The Christian Imperative of a Grateful Heart

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Image: flickr.com

I have been considering gratitude. Living as I do in the UK, where it is almost expected to moan about almost everything, it can seem that gratitude has all but died – a quaint hangover from former, more stilted days.

A phrase in this post on the HTB Blog stood out to me: “Thanksgiving is a lens through which to view our entire lives.”  Meanwhile, in a perceptive article, Michael Zigarelli calls gratitude “a parent virtue” from which others spring. He sees gratitude as a pathway to permanent change in the human heart.

King David in the book of Psalms often makes mention of ‘the sacrifice of praise’. This is usually interpreted as a public act of thanksgiving in the context of worship. To David, it is clearly a delight to offer such gratitude. By contrast, there is a sober reminder in the New Testament: Although they knew God, they neither glorified him as God nor gave thanks to him. (Romans 1:18–21)

An old post on Christianblog.com, since taken down, made this useful point:

The attitude of gratitude takes a conscious effort to master. Bombarded by negatives every day and surrounded by selfish people who are only looking out for themselves makes it extremely difficult to stay thankful. But, if the effort is made to always remain thankful no matter what the circumstances; the reward will be one of peace in the midst of the storm, joy in the midst of despair and a willingness to share of all one has.”

Here, David Burchett considers the correct response when our act of generosity towards someone is not received as rapturously as we would secretly like and expect.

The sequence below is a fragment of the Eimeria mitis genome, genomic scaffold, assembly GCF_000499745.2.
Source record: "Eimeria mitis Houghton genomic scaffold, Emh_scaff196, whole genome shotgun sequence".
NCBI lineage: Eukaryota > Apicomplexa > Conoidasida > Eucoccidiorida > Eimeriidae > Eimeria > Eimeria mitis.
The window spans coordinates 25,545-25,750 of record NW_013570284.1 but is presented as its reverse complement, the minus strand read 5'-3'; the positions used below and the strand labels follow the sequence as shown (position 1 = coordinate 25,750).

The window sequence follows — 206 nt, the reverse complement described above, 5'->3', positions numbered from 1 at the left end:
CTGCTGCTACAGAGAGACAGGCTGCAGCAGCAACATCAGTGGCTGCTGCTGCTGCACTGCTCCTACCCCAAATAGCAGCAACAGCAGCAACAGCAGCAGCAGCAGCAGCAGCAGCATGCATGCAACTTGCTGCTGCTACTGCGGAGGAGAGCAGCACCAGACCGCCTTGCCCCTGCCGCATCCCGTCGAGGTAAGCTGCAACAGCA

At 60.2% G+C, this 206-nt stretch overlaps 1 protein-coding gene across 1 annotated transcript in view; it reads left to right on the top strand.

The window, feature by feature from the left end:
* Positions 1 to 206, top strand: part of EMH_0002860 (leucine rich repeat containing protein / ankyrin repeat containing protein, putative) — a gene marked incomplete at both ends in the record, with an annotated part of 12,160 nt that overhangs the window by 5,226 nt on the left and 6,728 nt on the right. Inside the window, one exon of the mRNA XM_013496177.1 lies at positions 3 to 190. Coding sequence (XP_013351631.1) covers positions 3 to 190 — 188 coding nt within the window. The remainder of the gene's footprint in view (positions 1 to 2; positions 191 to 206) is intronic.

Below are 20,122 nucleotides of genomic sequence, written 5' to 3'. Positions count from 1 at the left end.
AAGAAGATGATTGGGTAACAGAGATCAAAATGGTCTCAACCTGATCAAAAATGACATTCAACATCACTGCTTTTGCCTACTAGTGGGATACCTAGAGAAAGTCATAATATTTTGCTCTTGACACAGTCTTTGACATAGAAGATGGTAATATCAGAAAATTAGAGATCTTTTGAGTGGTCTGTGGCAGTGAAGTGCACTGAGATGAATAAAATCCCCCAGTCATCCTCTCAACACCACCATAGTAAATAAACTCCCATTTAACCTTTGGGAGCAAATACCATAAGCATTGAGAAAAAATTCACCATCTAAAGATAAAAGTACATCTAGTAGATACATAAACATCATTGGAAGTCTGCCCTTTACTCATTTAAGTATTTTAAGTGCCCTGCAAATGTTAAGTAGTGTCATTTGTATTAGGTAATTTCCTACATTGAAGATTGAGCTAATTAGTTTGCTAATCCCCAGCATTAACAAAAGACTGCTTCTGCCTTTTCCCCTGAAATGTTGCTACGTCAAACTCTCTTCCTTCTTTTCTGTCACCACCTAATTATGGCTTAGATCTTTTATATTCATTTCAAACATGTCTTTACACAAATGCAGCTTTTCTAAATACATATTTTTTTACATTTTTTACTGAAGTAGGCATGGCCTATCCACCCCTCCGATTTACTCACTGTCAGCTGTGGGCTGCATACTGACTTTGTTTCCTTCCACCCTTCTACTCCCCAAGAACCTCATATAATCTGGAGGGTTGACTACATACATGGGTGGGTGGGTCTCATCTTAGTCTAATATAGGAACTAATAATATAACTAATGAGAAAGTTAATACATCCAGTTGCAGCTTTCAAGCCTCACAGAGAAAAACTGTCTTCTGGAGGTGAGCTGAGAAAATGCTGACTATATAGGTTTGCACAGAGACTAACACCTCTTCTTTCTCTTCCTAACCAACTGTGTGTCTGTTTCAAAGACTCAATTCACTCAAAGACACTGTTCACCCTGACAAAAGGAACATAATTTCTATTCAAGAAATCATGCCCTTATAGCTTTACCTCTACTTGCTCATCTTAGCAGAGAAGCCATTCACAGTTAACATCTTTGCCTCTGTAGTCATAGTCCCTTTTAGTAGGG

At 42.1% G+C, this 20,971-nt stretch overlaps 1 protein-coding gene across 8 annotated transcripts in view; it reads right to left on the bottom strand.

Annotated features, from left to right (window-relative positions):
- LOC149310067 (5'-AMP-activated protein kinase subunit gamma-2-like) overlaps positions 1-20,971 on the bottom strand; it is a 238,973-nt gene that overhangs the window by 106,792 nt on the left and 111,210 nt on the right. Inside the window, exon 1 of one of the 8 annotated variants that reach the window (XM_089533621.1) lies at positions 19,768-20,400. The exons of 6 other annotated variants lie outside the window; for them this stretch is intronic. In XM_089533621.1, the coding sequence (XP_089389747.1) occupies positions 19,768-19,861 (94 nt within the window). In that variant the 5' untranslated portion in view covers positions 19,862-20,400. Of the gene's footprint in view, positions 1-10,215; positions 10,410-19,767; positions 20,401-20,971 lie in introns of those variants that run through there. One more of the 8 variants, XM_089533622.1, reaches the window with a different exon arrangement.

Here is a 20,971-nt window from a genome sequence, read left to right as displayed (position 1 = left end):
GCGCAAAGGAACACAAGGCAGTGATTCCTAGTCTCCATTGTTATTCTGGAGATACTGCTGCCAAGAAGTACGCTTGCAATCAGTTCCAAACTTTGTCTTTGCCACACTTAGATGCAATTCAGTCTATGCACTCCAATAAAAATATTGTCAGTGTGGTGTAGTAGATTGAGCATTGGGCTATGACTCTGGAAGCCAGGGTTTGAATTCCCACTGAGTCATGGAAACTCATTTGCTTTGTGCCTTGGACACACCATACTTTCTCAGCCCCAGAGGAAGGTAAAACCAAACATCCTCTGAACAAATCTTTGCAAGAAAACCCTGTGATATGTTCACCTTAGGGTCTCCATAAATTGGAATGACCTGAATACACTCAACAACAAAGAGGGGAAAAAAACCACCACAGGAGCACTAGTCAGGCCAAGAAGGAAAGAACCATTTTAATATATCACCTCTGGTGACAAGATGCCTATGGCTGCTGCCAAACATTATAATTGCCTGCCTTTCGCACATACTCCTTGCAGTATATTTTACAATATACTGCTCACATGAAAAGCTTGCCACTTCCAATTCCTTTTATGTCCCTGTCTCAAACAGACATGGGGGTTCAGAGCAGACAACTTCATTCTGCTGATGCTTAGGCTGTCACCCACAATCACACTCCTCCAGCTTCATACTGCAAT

Going back in time (hey, this is a history blog!), I am also reminded of this section from the “Long Rule (alternatively “Detailed Rule”) for Monks, by Basil of Caesarea († 379).

“What words can adequately describe God’s gifts? They are so numerous that they defy enumeration. They are so great that any one of them demands our total gratitude in response.

[Basil lists the beauty of creation, God’s constant provision, His merciful care, redemption through the cross, release from the slavery of sin, and adoption into God’s family for eternity.]

How, then, shall we repay the Lord for all his goodness to us? He is so good that He asks no recompense except our love: that is the only payment he desires. To confess my personal feelings, when I reflect on all these blessings I am overcome by a kind of dread and numbness at the very possibility of ceasing to love God and of bringing shame upon Christ because of my lack of recollection and my preoccupation with trivialities.”

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About Trevor Saxby

I'm a mentor, friend to many, with a PhD in church history. I love learning from the 'movers and shakers' of the past, as I want to be one today!

2 responses to “The Christian Imperative of a Grateful Heart”

  1. John Vagabond says :

    I think there are two kinds of gratitude, one a response to an event, the other to a way of being. I’m grateful if someone does me a favor, but it’s short-lived. An attitude of gratitude flows from having come to an end of myself, and, in the darkness, found God.

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